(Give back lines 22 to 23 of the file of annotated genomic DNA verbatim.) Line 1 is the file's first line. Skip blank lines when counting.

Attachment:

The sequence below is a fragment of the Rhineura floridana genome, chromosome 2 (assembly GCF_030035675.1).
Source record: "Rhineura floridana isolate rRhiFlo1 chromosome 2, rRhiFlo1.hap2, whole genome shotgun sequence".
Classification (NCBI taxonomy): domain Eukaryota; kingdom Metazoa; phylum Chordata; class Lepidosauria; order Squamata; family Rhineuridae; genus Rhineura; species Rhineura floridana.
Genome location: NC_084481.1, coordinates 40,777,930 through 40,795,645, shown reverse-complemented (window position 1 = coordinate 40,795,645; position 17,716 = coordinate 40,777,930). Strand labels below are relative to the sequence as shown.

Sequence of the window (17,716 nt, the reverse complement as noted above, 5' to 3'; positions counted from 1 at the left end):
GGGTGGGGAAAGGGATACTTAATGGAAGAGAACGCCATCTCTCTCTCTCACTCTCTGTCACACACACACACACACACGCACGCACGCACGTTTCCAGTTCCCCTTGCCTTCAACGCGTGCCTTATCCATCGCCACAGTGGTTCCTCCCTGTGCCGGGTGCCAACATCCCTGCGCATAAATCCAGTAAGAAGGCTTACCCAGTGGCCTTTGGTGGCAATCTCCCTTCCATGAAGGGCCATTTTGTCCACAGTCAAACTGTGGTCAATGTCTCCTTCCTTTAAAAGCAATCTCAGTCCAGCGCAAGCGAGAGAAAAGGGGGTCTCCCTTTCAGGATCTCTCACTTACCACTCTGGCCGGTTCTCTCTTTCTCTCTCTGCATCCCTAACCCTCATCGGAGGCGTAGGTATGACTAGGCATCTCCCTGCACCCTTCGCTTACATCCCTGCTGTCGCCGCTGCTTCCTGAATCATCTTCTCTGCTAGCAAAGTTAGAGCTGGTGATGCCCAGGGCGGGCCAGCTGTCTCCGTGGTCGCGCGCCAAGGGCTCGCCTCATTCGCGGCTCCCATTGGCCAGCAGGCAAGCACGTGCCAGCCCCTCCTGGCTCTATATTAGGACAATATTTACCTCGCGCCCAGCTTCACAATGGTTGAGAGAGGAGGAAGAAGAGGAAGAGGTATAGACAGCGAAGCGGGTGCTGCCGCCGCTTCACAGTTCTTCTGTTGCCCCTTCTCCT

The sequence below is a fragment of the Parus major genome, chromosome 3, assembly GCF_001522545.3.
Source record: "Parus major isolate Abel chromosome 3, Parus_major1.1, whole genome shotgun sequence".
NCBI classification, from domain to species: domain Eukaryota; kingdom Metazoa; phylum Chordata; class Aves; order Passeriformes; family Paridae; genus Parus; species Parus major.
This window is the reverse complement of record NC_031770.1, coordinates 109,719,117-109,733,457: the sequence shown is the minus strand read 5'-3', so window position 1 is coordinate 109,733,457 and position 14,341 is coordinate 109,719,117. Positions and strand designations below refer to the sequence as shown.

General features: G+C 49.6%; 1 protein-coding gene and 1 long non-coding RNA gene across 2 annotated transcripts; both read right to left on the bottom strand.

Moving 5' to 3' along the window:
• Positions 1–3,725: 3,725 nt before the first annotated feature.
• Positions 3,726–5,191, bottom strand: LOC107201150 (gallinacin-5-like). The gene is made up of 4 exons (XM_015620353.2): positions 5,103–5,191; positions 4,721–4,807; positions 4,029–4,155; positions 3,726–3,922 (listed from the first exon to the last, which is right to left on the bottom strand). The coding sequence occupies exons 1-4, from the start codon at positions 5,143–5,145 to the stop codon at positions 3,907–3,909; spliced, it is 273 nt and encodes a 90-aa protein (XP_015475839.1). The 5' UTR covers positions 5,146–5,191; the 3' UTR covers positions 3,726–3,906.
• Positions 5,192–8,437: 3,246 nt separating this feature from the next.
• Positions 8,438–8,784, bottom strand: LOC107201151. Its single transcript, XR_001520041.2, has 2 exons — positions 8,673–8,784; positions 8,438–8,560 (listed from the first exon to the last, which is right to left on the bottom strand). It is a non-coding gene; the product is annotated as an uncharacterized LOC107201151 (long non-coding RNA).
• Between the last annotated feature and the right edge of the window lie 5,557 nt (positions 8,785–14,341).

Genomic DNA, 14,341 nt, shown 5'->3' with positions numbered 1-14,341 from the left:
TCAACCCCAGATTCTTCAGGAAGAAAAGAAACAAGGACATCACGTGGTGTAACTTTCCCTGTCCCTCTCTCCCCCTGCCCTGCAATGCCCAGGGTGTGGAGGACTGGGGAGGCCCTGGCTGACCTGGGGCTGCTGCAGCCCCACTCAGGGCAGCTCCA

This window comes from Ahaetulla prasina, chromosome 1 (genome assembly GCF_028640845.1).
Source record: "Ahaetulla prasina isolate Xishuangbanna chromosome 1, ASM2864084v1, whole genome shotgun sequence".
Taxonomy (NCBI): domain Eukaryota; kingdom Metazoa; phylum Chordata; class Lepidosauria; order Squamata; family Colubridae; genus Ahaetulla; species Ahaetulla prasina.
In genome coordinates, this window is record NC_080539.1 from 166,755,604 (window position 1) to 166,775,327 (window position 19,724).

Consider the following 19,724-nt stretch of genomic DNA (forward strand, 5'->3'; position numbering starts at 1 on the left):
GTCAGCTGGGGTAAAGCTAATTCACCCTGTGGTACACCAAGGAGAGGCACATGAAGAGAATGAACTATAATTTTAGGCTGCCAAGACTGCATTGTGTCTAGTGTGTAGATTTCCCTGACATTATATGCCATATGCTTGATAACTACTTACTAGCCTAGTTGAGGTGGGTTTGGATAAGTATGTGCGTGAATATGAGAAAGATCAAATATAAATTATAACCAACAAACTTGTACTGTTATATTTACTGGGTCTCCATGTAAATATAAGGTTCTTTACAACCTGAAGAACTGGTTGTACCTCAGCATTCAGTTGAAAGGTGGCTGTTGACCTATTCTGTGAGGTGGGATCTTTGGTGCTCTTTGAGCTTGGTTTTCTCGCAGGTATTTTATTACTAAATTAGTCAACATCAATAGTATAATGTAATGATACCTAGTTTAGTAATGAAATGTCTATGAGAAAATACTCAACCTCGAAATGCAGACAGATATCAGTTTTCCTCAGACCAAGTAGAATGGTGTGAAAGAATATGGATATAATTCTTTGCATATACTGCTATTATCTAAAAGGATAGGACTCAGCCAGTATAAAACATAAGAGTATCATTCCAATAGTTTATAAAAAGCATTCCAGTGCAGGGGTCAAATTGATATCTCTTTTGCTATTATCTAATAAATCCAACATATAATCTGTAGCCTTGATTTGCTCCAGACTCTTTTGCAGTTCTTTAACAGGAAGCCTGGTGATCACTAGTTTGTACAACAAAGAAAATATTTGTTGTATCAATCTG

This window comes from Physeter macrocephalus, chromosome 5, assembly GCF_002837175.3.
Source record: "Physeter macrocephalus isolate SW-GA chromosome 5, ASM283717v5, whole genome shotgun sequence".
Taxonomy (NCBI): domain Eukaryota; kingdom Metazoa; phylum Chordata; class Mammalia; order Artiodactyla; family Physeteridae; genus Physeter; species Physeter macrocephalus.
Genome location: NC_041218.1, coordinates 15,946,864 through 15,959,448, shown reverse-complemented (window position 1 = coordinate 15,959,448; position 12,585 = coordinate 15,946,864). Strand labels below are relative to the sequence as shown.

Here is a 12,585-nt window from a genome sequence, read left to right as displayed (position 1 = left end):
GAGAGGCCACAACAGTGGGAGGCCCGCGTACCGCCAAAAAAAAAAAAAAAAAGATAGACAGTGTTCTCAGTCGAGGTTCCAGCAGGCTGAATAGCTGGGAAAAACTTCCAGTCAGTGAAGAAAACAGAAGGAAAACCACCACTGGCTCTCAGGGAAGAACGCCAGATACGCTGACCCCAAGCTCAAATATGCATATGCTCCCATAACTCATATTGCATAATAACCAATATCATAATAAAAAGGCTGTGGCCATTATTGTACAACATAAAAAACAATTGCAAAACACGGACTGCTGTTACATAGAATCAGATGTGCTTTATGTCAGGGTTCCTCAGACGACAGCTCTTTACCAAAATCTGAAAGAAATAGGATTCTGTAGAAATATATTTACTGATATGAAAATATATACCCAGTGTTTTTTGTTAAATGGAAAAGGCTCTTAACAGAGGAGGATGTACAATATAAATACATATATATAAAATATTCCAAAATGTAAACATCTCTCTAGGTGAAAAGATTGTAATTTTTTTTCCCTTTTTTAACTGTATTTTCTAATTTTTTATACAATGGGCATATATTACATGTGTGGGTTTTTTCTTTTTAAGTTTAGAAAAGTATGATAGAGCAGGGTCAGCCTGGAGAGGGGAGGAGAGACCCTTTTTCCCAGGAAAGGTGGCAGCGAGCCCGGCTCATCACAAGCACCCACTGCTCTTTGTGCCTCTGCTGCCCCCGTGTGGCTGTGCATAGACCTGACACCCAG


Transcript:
Taxonomy (NCBI): domain Eukaryota; kingdom Metazoa; phylum Chordata; class Lepidosauria; order Squamata; family Colubridae; genus Ahaetulla; species Ahaetulla prasina.
In genome coordinates, this window is record NC_080539.1 from 166,755,604 (window position 1) to 166,775,327 (window position 19,724).